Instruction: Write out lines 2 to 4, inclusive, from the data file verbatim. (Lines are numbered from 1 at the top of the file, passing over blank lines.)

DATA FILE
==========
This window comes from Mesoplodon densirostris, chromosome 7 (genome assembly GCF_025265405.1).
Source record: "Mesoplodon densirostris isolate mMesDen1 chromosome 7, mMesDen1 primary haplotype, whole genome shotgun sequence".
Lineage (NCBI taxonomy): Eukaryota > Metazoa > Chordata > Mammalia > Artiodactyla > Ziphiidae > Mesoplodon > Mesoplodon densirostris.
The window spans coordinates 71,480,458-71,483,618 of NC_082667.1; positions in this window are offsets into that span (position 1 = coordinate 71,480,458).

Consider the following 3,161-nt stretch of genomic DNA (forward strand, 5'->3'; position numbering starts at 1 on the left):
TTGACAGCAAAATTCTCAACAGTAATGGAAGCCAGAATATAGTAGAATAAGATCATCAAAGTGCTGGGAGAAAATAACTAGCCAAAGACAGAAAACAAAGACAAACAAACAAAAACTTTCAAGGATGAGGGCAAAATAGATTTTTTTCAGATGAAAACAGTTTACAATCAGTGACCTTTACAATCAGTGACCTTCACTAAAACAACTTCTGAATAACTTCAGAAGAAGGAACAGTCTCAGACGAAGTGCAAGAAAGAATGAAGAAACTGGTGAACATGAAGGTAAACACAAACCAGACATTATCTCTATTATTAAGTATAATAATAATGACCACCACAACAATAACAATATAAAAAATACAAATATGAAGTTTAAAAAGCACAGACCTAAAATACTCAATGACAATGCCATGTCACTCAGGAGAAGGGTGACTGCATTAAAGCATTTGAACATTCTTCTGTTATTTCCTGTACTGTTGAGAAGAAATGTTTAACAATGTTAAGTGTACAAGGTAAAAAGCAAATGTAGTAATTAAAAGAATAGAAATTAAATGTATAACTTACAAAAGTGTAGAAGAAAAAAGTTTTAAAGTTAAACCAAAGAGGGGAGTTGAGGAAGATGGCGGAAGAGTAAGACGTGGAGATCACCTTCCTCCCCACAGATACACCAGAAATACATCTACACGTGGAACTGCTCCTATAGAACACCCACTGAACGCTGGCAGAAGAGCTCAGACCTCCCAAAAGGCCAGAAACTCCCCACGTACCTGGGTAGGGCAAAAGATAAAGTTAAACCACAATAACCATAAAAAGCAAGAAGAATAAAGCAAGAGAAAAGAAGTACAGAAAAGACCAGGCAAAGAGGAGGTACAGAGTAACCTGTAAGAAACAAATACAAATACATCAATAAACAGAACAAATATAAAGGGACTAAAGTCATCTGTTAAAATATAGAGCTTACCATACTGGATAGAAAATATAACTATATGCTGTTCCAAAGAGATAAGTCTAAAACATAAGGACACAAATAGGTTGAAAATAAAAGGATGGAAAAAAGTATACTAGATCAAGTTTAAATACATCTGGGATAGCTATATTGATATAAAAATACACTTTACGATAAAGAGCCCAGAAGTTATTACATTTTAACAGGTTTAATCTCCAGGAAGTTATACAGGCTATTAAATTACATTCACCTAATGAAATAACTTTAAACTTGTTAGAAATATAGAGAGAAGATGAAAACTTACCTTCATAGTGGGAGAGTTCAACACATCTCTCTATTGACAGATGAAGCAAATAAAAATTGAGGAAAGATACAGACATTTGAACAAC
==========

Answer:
Source record: "Mesoplodon densirostris isolate mMesDen1 chromosome 7, mMesDen1 primary haplotype, whole genome shotgun sequence".
Lineage (NCBI taxonomy): Eukaryota > Metazoa > Chordata > Mammalia > Artiodactyla > Ziphiidae > Mesoplodon > Mesoplodon densirostris.
The window spans coordinates 71,480,458-71,483,618 of NC_082667.1; positions in this window are offsets into that span (position 1 = coordinate 71,480,458).